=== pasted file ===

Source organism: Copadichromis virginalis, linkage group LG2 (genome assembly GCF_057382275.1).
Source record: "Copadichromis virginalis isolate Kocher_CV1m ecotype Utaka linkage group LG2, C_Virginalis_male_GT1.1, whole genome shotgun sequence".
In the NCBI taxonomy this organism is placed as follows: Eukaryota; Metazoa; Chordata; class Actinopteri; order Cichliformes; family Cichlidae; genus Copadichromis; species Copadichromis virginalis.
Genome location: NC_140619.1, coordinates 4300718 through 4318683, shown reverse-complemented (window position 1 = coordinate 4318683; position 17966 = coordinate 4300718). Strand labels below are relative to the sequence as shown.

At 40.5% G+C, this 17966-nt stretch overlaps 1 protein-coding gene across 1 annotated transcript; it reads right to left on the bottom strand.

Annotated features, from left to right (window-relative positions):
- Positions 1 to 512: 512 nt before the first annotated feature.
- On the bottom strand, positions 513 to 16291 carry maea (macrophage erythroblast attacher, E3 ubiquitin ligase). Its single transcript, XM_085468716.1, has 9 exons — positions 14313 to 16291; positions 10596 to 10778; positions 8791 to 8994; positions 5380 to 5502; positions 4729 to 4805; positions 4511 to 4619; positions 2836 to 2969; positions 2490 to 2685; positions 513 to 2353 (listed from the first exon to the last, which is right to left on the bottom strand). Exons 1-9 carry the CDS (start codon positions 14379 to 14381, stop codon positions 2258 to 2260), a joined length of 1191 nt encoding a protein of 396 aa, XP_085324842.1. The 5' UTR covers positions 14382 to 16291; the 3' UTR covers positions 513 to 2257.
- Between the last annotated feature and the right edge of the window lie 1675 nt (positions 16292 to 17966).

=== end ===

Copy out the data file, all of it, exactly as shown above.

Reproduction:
Source organism: Copadichromis virginalis, linkage group LG2 (genome assembly GCF_057382275.1).
Source record: "Copadichromis virginalis isolate Kocher_CV1m ecotype Utaka linkage group LG2, C_Virginalis_male_GT1.1, whole genome shotgun sequence".
In the NCBI taxonomy this organism is placed as follows: Eukaryota; Metazoa; Chordata; class Actinopteri; order Cichliformes; family Cichlidae; genus Copadichromis; species Copadichromis virginalis.
Genome location: NC_140619.1, coordinates 4300718 through 4318683, shown reverse-complemented (window position 1 = coordinate 4318683; position 17966 = coordinate 4300718). Strand labels below are relative to the sequence as shown.

At 40.5% G+C, this 17966-nt stretch overlaps 1 protein-coding gene across 1 annotated transcript; it reads right to left on the bottom strand.

Annotated features, from left to right (window-relative positions):
- Positions 1 to 512: 512 nt before the first annotated feature.
- On the bottom strand, positions 513 to 16291 carry maea (macrophage erythroblast attacher, E3 ubiquitin ligase). Its single transcript, XM_085468716.1, has 9 exons — positions 14313 to 16291; positions 10596 to 10778; positions 8791 to 8994; positions 5380 to 5502; positions 4729 to 4805; positions 4511 to 4619; positions 2836 to 2969; positions 2490 to 2685; positions 513 to 2353 (listed from the first exon to the last, which is right to left on the bottom strand). Exons 1-9 carry the CDS (start codon positions 14379 to 14381, stop codon positions 2258 to 2260), a joined length of 1191 nt encoding a protein of 396 aa, XP_085324842.1. The 5' UTR covers positions 14382 to 16291; the 3' UTR covers positions 513 to 2257.
- Between the last annotated feature and the right edge of the window lie 1675 nt (positions 16292 to 17966).